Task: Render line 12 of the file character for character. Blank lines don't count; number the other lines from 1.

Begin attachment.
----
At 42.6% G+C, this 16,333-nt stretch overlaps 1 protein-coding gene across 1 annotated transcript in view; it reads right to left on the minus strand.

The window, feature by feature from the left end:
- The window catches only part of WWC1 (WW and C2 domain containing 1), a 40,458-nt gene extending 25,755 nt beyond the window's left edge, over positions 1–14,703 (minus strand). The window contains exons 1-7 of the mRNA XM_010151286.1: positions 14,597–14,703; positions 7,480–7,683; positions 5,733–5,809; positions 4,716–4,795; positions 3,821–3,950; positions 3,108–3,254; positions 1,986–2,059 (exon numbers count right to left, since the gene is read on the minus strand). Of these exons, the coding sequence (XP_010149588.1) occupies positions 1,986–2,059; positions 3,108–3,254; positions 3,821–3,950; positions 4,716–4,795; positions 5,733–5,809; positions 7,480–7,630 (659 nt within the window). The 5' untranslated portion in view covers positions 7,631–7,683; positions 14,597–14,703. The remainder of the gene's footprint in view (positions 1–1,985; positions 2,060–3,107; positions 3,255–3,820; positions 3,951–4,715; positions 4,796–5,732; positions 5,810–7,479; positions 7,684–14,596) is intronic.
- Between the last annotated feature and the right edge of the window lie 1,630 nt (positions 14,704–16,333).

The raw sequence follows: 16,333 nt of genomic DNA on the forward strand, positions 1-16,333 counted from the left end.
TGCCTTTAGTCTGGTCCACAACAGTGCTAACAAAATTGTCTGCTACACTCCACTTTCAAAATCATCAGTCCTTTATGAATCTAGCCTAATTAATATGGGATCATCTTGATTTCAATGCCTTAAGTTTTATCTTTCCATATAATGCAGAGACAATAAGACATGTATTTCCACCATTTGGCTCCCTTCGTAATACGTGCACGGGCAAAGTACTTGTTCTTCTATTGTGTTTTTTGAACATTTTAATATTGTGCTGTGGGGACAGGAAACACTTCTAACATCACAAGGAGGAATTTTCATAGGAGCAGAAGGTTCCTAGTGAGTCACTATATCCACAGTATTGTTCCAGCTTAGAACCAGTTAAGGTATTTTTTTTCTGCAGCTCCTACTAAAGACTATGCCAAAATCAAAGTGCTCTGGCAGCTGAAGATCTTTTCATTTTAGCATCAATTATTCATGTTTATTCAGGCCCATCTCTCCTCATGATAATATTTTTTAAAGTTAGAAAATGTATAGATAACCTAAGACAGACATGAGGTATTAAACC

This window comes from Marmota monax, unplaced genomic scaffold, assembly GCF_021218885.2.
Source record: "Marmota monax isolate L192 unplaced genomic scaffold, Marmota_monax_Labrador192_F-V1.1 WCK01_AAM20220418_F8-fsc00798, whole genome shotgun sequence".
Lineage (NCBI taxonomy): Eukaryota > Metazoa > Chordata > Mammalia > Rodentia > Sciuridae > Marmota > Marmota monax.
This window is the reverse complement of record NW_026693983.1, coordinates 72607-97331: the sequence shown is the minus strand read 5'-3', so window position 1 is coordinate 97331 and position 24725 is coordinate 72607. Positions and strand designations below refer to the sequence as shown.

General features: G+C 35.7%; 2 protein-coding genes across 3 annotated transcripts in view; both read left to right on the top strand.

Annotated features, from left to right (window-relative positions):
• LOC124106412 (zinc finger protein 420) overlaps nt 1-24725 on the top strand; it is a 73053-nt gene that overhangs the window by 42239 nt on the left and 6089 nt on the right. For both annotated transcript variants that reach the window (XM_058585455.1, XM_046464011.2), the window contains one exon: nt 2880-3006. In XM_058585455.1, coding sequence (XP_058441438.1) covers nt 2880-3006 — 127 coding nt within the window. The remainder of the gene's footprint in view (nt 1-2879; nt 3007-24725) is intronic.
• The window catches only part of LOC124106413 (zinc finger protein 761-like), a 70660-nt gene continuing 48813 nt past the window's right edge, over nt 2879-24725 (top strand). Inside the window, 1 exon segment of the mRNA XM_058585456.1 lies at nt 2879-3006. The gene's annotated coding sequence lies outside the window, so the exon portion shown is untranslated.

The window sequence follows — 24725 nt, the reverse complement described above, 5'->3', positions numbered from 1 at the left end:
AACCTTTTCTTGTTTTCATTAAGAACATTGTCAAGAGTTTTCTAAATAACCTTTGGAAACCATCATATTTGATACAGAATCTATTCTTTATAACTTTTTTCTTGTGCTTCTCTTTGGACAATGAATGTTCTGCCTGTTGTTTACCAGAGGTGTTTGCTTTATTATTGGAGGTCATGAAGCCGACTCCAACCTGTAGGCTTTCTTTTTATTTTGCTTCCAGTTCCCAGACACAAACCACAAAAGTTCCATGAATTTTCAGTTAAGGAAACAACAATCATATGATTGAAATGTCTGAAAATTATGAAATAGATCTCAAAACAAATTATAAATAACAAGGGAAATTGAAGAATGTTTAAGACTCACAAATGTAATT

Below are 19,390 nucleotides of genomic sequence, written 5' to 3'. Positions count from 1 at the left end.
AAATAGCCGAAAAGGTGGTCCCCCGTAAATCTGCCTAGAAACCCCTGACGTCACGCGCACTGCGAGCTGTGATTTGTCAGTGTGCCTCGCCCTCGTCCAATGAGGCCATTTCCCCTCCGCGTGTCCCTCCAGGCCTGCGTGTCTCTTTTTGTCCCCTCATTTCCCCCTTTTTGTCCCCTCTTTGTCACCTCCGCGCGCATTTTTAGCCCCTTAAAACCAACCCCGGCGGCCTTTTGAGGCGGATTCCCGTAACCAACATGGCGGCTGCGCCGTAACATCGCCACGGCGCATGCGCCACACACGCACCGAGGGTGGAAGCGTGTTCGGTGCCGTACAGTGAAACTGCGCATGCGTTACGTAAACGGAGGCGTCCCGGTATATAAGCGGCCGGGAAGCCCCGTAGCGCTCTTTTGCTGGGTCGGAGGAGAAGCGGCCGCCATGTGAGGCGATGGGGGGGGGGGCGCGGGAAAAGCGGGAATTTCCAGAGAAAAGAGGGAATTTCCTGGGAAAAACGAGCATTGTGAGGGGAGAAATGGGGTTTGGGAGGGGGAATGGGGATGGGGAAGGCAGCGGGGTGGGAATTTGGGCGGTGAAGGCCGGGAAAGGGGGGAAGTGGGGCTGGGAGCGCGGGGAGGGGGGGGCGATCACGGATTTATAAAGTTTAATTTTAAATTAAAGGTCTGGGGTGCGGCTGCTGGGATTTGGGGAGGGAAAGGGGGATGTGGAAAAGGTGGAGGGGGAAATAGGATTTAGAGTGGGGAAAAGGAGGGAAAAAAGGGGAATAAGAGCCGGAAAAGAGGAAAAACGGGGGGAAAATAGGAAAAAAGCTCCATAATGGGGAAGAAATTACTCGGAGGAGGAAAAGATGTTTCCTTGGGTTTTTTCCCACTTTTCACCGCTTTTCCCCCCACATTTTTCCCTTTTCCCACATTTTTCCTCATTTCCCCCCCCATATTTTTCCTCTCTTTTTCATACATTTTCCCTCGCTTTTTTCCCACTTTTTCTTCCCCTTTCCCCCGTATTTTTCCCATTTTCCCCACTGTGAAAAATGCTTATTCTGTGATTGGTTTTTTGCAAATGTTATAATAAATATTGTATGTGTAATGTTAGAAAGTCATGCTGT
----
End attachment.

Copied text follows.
Annotated features, from left to right (window-relative positions):